The Army Retirement Services Office in the Army G1 oversees all retirement programs and retirement services officers across the Army, Army National Guard and Army Reserve, are now nested in the SFL program.
The Army just celebrated the 60th anniversary of the retirement services program that officially began on Nov. 14, 1955.
Designed as a one-stop-shop for information, the SFL webpage provides links to all affiliated resource links like the "Army Echoes" magazine, Reserve Component Retirement Services, my Pay, Tricare, Delta Dental, My Army Benefits, etc.
Every Army installation plans for a retired soldier appreciation day each year; the SFL webpage publishes those dates and the services available.
Of special interest to many is the access portal to the Army’s "White Pages" that allow soldiers, retired soldiers and veterans to find those buddies they served with in year’s past.
While the SFL webpage provides a wealth of information, it also provides the means to communicate with the Army: to ask questions and receive answers, and to provide feedback on how to improve the system for future generations.
As an example, the "Army Echoes Blog" provides three to five new posts each week and the "Frequently Asked Questions" feature provides answers to the most needed questions.
Ultimately the success of the SFL program plays a key and essential role in sustaining the all-volunteer force of the future.
All soldiers and their families who have had a successful Army career and subsequently transition back into the civilian sector serve as ambassadors and role models within our communities.
The Army’s strategic imperative of sustaining the all-volunteer force is directly affected by how well our veterans reintegrate back into our nation’s communities.
As Gen. George Washington said: "The willingness with which our young people are likely to serve in any war, no matter how justified, shall be directly proportional to how they perceive the veterans of earlier wars were treated and appreciated by their nation."
The Army created the SFL office to enable Army, government and community efforts to facilitate successful reintegration of our soldiers, veterans, and their families to keep them Army strong.
Success of the SFL program is measured through the soldier’s transition success to find education, employment, health and wellness opportunities.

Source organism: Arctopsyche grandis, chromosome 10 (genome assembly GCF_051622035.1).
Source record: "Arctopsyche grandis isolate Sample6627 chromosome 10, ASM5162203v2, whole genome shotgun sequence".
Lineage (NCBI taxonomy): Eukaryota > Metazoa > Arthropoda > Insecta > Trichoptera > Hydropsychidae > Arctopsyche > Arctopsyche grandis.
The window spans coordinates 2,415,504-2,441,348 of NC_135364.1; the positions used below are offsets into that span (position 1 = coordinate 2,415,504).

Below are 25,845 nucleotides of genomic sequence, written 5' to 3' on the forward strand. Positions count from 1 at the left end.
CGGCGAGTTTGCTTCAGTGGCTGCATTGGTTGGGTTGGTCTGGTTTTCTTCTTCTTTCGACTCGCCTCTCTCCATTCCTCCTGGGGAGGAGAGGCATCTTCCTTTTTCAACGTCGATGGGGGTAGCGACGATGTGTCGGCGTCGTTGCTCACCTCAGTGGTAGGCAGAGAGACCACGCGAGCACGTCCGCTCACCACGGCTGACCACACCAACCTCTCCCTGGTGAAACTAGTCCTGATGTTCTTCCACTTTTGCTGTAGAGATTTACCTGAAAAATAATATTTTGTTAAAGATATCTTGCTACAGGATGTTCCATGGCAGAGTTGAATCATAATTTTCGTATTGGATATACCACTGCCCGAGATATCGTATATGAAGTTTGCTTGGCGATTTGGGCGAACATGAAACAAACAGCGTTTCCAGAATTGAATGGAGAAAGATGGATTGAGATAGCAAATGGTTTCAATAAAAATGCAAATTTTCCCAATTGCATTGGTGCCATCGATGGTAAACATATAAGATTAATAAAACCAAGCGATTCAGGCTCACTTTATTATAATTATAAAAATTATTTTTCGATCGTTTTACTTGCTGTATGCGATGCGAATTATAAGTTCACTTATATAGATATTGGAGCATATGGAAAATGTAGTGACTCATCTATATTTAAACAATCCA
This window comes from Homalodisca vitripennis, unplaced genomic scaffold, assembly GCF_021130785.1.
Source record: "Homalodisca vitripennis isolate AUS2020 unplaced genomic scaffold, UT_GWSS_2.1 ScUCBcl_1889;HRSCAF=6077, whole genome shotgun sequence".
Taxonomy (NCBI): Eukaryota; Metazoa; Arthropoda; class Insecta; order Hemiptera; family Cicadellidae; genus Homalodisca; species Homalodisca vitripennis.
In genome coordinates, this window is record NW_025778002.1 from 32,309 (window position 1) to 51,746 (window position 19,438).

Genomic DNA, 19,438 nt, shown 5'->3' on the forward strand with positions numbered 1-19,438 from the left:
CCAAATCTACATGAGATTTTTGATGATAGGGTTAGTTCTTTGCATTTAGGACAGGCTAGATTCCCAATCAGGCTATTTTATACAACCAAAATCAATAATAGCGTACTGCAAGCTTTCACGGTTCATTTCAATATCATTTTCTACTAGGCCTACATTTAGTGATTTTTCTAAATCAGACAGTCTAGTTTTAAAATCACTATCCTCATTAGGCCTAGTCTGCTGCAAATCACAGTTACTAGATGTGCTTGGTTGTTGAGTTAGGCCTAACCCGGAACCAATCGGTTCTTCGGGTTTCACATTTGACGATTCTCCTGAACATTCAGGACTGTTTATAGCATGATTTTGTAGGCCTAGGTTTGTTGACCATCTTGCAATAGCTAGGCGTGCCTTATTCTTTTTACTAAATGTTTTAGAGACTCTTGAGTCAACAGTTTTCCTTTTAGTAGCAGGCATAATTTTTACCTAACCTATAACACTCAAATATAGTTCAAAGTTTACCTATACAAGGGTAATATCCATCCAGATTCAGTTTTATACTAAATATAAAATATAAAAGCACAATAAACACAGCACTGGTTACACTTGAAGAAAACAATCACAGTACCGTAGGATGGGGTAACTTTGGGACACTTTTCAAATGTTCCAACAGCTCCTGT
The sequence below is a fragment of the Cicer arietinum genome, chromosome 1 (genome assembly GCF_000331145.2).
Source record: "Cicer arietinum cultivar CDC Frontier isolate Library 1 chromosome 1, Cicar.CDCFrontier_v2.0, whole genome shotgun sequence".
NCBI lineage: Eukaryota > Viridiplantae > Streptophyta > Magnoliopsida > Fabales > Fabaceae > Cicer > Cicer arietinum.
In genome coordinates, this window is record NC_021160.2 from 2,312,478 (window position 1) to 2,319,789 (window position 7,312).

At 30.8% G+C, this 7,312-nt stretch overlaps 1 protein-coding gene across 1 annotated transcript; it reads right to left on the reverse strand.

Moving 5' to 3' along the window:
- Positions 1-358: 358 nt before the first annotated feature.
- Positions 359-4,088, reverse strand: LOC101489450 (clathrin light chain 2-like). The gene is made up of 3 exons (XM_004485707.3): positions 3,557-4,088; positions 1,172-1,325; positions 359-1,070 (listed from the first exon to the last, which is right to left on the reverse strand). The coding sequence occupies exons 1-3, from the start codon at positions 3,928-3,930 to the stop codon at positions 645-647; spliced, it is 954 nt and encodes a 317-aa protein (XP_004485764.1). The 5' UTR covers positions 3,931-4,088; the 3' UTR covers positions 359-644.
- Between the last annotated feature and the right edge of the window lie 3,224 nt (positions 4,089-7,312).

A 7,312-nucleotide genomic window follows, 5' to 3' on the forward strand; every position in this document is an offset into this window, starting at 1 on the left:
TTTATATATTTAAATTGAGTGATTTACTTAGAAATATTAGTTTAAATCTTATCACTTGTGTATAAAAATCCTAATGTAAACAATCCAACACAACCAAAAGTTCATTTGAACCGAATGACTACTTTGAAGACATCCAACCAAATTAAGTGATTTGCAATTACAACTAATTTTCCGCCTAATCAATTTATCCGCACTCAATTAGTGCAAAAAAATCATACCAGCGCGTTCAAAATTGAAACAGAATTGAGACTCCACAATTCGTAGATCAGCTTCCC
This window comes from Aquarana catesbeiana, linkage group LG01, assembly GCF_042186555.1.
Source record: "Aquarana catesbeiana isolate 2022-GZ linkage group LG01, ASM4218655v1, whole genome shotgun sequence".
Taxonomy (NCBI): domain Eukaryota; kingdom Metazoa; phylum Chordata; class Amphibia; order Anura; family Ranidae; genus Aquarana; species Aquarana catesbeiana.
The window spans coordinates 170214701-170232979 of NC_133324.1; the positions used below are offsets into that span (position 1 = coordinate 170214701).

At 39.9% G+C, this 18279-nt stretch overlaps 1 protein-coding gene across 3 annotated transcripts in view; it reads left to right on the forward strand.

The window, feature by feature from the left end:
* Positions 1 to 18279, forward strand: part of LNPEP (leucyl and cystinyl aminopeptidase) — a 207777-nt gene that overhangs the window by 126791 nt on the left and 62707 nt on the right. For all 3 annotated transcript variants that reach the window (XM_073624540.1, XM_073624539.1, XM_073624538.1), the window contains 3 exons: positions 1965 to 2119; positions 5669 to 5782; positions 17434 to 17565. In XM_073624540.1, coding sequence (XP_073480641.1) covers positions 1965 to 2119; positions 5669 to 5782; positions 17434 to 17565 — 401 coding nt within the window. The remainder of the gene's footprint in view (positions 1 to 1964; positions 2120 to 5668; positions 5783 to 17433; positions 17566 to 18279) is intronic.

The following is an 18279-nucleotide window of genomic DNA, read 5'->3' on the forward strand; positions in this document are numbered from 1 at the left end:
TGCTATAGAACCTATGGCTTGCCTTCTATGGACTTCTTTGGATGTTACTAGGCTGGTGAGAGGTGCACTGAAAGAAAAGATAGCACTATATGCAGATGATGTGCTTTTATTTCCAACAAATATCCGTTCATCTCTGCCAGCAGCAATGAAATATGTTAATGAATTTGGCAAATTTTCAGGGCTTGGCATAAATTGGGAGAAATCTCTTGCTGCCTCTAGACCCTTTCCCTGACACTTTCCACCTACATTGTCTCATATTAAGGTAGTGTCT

The Association of the United States Army and our 119 chapters across the nation and around the world, have a unique responsibility and opportunity in supporting the SFL program.
Just as the SFL office enables Army, government and community efforts to support soldiers, local chapters can provide the continuity to connect corporate sponsors and the community to the SFL program and the installation leaders.
Local AUSA chapters also provide a unique opportunity for veterans, retired soldiers and their families to continue their service to our nation as volunteers in support of the chapter activities that support Army and military leaders in their areas.
AUSA chapters equally provide an opportunity for our Army civilians who transition from their Army career into the next chapter in their lives in our local communities.
Many times our Army civilians are not recognized by society for their huge contribution to the Army mission.
The partnerships in our communities established by local AUSA chapters provide an Army link to help in the integration and transition of these patriots and their families.
Like our soldiers, many of our Army civilians look for opportunities to continue their service supporting the Army through volunteer service.
April 10-16 is National Volunteer Week this year.
This week is especially important for recognizing our volunteers in our communities for the service they provide – a service our Army and our communities could never provide without an increasing budget or sacrificing other aspects of our quality of life.
Success breeds success and finding these heroes throughout our communities inspires others to step forward and contribute in their own special way.
AUSA chapters provide the opportunities for retired soldiers, veterans and their families to continue to serve our nation at their own pace and time available.
The Army vice chief of staff, Gen. Daniel B. Allyn, hosted the first Soldier for Life (SFL) Summit on Feb. 9, 2016, in the Pentagon Library and Conference Center.
The purpose of the summit enabled a collaborative discussion among Army leaders to determine the future azimuth for the SFL concept across the Army.
As the number of soldiers in uniform and their families living on our military bases get smaller, now more than ever the Army needs the help of all of us who have worn the uniform and our families to support the programs they may no longer have the resources to fund.
Now more than ever America’s Army needs AUSA and AUSA needs your membership support.
Membership is the volume knob to ensure your voice is amplified many times over and heard throughout the halls of Congress, from sea to shining sea across this country, and throughout every small town and community in-between.
Keep America’s Army Strong!
Take a Stand!
Still Serving, Still Saluting!
Sergeant Major of the Army Kenneth O. Preston, USA, Ret., Director, Noncommissioned Officer and Soldier Programs